Since the purpose of the GDPR is to protect personal data, its key principles are seen as logical – lawfulness, fairness and transparency, data collection only for specified purposes, accuracy, data storage no longer than necessary, and, last but not least, security.

It is mandatory to obtain the consent of the data subject to process his personal data. Moreover, this concent should be clearly expressed, and should also be easily given by the user, as well as easily withdrawn. The user, giving their consent, must understand for what purpose their data will be used.

To bring the company in line with the GDPR, you have to firstly determine what kind of data you collect as well as what for and how you are going to use it in the future, whether you are going to store it or not, how you are going to erase it. You should refuse to collect redundant data, and also set the retention period no longer than necessary for each of the processing purposes.

The entire procedure of processing personal data should be communicated to the user as accurately and clearly as possible. A description of all the procedures and processing purposes can be included in the Privacy Policy of your company (you do have it, don’t you?), otherwise you can create a separate policy for personal data processing. This document is also to say that the user has the right to withdraw their consent subsequently and they have the right to demand the erasure of the provided data. And you need to specify precise storage periods for each purpose.

Naturally, all website policies should be conveniently located so that the data subject could easily access and read them at any time.

Also, cookies files deserve special attention. This is because they, like the IP address, can identify the user. So, from the GDPR perspective, such data should be considered personal. However, this is not about all cookies. The user can be identified only by the cookies used for analytics, advertising or functional services (for example, chat bots).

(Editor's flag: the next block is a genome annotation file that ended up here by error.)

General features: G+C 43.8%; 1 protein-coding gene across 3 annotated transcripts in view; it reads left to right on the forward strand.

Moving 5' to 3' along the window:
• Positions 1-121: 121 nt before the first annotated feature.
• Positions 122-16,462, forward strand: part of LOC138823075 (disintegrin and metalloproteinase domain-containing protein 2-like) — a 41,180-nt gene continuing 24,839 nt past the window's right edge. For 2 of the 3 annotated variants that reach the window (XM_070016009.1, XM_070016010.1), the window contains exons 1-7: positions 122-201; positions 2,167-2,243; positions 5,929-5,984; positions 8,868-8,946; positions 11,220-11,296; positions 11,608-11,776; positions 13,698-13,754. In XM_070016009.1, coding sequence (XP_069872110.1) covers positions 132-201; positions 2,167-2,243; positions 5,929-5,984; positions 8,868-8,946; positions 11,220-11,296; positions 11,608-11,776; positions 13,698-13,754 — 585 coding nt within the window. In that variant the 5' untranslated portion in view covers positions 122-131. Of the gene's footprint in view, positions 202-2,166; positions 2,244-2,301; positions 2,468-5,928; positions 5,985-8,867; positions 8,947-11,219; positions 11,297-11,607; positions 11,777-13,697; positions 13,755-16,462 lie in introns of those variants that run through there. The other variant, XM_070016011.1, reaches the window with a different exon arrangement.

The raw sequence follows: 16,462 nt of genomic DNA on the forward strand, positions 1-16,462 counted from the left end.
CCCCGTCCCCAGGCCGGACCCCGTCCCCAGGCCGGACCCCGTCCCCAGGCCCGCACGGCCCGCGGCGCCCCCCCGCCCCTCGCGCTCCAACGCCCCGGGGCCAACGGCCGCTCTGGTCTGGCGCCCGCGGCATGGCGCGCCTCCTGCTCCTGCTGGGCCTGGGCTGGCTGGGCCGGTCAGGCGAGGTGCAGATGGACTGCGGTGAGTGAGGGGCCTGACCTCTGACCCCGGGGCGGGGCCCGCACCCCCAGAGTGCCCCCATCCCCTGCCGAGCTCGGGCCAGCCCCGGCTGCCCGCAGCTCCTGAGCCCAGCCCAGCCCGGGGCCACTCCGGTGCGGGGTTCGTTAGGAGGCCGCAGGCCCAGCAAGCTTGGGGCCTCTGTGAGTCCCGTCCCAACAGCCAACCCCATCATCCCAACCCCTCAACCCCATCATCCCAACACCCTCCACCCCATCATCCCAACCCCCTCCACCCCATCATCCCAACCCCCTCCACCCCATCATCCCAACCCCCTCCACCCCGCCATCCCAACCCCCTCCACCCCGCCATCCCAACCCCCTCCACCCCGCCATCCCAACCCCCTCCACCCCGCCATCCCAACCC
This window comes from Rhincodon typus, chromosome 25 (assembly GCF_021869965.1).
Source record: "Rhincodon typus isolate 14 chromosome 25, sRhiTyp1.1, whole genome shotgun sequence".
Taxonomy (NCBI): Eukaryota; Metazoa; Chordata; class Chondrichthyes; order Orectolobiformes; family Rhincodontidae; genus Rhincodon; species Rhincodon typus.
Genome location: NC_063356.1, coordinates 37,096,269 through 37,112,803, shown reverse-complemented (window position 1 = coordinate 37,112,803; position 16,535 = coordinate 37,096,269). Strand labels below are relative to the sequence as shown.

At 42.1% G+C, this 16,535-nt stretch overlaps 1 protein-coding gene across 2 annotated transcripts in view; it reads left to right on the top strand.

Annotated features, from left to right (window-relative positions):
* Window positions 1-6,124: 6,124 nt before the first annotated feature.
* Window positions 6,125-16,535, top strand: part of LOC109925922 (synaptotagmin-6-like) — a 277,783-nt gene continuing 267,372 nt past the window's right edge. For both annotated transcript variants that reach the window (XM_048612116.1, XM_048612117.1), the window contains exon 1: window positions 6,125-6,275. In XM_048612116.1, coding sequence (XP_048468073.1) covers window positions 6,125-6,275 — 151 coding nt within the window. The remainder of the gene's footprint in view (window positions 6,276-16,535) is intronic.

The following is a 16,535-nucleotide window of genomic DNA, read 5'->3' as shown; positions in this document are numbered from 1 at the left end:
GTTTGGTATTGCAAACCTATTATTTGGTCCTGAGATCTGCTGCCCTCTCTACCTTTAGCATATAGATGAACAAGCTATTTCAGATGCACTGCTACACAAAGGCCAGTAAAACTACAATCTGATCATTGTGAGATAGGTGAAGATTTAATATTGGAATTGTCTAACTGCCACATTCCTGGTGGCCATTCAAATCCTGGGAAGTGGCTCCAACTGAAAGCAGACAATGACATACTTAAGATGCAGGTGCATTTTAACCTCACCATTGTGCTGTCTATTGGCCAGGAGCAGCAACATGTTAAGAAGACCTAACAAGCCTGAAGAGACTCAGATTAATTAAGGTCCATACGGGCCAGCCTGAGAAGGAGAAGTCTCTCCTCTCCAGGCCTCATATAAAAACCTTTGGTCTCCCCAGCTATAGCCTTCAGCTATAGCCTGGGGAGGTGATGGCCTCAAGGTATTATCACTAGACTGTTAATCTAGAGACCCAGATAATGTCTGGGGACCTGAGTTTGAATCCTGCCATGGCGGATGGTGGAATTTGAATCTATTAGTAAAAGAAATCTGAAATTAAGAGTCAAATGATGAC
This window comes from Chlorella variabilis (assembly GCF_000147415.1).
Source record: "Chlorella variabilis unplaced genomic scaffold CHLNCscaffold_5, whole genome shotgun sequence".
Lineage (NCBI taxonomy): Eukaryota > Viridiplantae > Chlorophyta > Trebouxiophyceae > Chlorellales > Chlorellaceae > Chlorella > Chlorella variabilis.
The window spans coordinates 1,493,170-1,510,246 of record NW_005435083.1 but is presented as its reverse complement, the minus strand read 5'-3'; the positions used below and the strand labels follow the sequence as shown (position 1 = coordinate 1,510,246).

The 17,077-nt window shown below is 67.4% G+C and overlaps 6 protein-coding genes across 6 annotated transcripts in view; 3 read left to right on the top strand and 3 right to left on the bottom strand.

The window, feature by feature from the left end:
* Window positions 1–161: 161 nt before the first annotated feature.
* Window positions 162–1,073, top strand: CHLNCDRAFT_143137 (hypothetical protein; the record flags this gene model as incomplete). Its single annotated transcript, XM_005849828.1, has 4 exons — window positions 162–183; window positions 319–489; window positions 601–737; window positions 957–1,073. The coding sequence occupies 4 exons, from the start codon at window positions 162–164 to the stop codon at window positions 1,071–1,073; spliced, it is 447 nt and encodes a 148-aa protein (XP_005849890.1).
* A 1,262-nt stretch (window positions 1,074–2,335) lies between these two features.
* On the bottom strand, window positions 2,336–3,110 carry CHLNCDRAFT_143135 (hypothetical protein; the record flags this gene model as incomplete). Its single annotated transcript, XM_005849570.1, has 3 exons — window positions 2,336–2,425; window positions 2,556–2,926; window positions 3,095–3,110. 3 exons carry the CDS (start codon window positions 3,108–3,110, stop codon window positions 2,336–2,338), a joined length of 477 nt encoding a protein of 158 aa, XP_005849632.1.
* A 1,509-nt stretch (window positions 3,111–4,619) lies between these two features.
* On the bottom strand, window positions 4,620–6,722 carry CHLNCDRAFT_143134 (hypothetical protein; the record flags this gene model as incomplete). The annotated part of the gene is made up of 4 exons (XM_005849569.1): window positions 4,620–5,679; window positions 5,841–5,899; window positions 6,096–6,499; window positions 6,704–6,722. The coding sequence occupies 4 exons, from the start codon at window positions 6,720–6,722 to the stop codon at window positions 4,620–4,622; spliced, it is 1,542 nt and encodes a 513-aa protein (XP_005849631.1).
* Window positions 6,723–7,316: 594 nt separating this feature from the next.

Most likely, your website is using one or several tools mentioned above, which means you need to take care of getting the user’s consent. In most cases, the “soft opt-in” model can be considered the best option: when a user first visits the website, they should be given an opportunity to make an action before the cookie collection starts. A warning as follows will suffice: “This website uses cookies. If you continue to browse the website, you consent our use of cookies.“

In the light of the GDPR, it is clear that email marketing, including sending newsletters or sharing some facts about the company, can only be made to those who wish to receive them.

Most often, user email addresses for newsletters are collected through a contact form. It’s exactly this form on your website that needs to be modified so as not to offend the Europeans and their data. Do not forget about the fundamentals of the GDPR – the consent of the personal data subject.

So, user consent must be obtained in the form of an explicit action of the data subject. It is important that the consent boxes should not be pre-ticked by default. By the way, among other claims, Google was fined exactly for pre-ticked concent boxes by default.

Don’t be like Google. Pre-ticked checkboxes shouldn’t be your choice.

So what should the contact form on the website look like? If you use client data only to clarify the details of a project or an order, you will most likely only need their name and phone number or email. All these data jointly are personal, therefore, obtaining consent to data processing is mandatory. You need to give the user the opportunity to tick the box with the text “I agree to the personal data processing,” as well as to familiarize themselves with the text of your company’s personal data processing policy.

If you plan to add the client’s email you received to your marketing mailings database, you need a separate check-box. The text might look like this: “I want to receive information and news from Sereneco.” Naturally, you cannot force the client to subscribe to your newsletter.